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Poor conditions in Iraq drive returned refugees back to Syria

News Stories, 22 December 2009

© UNHCR
An unidentified Iraqi family at a Syrian immigration post on the border with Iraq.

DAMASCUS, Syria, December 21 (UNHCR) Omar Salman's* Syrian visa expired two weeks ago. A refugee from neighbouring Iraq, he believes his family's residency permits will not be renewed but says that returning to Iraq is not an option.

Travelling to Jordan, which also hosts a significant number of Iraqi refugees, is also not possible. After overstaying his visa in 2006, he has been barred from entering the country for another five years.

"I'll pitch a tent on the border if they won't let me stay, but I will never return to Iraq," he says, surrounded by his wife Shahla* and three children.

The Salmans have already made one attempt to return home. In October 2008, they boarded an Iraqi government chartered flight alongside some 50 other families bound for Baghdad.

"I expected when I returned to Iraq that I would be able to at least build a small house for my children, 50 square metres. So that when I die they'll be able to say: bless our father, he left us this room," says Omar.

But that didn't happen. The $150 travel assistance received from UNHCR only covered half of their taxi fare to their parents' house in Abou Ghraib, a city west of Baghdad. Omar got occasional low wage work as a blacksmith, his wife, a Shia, says she was constantly harassed by residents in their majority-Sunni neighbourhood. His children were too afraid of kidnappings to go to school, and he was detained for 45 days after an attack occurred on a vehicle in his area.

"The Iraqi Government had placed huge advertisements around our neighbourhood in Damascus encouraging refugees to return. They promised returnees cash grants and help finding employment. We were destitute in Syria and we hoped the assistance would help us rebuild our lives back home. When we arrived in Iraq, none of that materialised," says Shahla.

When Omar went to collect the US$ 1,000 he had been promised by Iraqi officials, he was turned away and told that because he and his family had left Iraq in 2005, before the outbreak of sectarian violence, they did not qualify for return assistance.

The Salmans were displaced from Kirkuk in 2003. They lived in a bombed out building without doors or windows and then in a makeshift camp in Diyala with no running water or electricity for almost two years before leaving the country. In Jordan their status was illegal, and in Syria they could barely make ends meet.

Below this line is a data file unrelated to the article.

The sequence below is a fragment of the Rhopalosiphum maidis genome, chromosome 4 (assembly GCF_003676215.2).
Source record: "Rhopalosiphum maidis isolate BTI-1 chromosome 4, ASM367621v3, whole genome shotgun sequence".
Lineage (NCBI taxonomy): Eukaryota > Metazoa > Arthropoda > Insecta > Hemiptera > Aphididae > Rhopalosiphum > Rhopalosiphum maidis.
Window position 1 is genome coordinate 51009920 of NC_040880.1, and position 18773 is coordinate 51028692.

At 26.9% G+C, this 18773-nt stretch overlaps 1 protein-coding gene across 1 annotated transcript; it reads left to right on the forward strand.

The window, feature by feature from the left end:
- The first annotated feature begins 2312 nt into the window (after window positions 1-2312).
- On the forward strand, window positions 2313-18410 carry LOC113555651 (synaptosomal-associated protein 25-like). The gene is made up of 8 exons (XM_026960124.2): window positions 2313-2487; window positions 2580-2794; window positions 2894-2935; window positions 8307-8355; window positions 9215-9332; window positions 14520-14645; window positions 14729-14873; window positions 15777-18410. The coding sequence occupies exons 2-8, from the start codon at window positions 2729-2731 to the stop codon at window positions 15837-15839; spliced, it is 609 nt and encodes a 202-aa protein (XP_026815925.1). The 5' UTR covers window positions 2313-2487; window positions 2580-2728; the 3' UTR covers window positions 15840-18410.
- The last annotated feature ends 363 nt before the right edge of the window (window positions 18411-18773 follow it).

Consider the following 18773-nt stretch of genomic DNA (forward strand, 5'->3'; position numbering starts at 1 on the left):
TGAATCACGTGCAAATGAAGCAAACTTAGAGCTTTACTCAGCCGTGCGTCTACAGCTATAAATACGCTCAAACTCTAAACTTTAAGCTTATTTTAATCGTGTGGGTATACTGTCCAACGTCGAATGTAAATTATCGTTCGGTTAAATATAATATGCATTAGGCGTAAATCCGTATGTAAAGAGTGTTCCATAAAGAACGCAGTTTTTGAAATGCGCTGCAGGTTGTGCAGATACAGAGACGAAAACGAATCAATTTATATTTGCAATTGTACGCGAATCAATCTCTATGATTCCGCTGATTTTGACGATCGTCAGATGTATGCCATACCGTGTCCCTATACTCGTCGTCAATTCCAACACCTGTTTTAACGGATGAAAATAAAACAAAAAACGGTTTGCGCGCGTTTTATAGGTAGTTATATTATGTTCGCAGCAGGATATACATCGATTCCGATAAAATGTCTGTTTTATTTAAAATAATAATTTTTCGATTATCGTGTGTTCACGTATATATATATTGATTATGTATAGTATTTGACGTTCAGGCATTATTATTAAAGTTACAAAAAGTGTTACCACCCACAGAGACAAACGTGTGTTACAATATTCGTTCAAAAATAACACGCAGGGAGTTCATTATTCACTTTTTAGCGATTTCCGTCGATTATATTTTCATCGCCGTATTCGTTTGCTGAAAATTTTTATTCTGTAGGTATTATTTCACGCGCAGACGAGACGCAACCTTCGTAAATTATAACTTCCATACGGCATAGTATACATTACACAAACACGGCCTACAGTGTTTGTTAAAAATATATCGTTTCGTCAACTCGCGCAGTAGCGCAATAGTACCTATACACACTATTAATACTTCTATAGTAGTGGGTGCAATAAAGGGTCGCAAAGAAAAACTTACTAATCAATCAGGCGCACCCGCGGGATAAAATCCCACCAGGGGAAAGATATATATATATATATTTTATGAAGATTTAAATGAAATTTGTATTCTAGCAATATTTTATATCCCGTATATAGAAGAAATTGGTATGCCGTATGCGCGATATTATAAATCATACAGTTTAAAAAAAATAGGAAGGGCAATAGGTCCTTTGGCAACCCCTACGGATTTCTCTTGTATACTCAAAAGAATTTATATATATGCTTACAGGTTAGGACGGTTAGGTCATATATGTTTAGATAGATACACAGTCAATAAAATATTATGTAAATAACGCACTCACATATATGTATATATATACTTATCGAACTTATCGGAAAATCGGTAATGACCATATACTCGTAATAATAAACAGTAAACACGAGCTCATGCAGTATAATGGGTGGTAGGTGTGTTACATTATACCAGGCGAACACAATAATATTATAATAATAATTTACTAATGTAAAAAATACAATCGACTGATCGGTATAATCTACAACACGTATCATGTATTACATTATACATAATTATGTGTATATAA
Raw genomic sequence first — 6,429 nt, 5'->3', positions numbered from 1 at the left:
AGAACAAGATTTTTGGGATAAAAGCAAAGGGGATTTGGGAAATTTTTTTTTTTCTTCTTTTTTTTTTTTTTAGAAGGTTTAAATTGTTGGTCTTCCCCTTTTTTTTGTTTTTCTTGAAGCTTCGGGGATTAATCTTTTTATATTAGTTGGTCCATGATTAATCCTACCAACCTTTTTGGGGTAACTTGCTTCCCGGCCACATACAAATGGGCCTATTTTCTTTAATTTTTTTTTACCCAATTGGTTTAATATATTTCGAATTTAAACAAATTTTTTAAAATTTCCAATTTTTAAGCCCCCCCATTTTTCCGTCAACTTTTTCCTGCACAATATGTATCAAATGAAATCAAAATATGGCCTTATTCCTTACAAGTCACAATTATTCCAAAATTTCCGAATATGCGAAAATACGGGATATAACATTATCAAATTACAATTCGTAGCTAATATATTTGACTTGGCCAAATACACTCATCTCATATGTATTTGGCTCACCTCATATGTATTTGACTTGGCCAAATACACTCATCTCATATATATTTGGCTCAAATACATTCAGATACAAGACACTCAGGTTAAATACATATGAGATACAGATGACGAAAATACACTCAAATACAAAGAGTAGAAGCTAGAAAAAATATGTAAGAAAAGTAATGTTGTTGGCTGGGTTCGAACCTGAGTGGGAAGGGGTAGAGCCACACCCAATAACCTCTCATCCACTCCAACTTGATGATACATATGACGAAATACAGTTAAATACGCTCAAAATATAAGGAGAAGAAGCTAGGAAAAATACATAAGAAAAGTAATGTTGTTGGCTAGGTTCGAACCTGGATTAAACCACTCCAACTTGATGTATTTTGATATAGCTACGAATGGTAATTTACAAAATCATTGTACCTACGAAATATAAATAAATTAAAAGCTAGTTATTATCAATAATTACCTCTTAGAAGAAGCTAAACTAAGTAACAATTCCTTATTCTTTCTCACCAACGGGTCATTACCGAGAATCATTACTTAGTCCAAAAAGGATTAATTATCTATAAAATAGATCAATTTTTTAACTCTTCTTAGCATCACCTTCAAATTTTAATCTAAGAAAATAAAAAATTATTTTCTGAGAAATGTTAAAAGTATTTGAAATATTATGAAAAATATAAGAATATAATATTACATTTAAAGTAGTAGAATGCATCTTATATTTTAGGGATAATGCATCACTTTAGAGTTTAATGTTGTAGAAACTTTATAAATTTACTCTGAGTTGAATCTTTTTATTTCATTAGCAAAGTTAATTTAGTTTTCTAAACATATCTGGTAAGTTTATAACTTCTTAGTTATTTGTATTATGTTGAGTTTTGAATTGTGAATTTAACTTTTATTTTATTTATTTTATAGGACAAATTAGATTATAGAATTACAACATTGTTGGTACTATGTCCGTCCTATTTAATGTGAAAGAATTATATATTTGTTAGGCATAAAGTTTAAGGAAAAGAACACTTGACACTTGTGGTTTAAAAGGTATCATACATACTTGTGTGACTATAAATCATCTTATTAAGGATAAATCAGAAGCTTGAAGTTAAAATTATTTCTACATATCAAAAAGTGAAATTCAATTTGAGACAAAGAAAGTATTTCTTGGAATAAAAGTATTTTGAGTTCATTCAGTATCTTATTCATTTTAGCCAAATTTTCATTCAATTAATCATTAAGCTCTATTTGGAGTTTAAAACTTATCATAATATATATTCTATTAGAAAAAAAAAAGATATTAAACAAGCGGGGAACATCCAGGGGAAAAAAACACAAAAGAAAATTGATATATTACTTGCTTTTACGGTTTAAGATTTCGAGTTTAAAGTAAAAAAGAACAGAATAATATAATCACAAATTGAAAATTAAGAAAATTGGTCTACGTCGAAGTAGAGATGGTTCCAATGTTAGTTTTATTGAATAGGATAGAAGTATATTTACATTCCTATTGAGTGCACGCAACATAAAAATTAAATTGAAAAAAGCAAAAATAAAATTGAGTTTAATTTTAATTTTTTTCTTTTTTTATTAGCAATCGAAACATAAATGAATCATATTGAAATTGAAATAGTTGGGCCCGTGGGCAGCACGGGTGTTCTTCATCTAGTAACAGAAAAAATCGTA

Now, with the renewal of their residency permits uncertain, they may be forced to leave Syria. The family says they will stay were they are.

"We are tired, tired of running," says Omar.

In view of the ongoing violence, serious human rights violations and continuing security incidents, primarily in the five central Governorates of Iraq, UNHCR does not consider that conditions are appropriate for the large-scale return of refugees to those areas.

According to a recent UNHCR returns monitoring survey, the main concerns of refugees upon return to Iraq are general insecurity, insufficient public services, and lack of employment opportunities.

The office of UNHCR in Baghdad is aware of 32,550 refugees who, as of October 31 of this year, had returned to Iraq. This represents a slight increase over 2008, when 25,370 individuals repatriated.

* Names have been changed

By Farah Dakhlallah in Damascus, Syrian Arab Republic

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Haunted by a sinking ship

Thamer and Thayer are two brothers from Syria who risked their lives in the hope of reaching Europe. The sea voyage was fraught with danger. But home had become a war zone.

Before the conflict, they led a simple life in a small, tight-knit community they describe as "serene". Syria offered them hope and a future. Then conflict broke out and they were among the millions forced to flee, eventually finding their way to Libya and making a desperate decision.

At a cost of US$ 2,000 each, they boarded a boat with over 200 others and set sail for Italy. They knew that capsizing was a very real possibility. But they hadn't expected bullets, fired by militiamen and puncturing their boat off the coast of Lampedusa.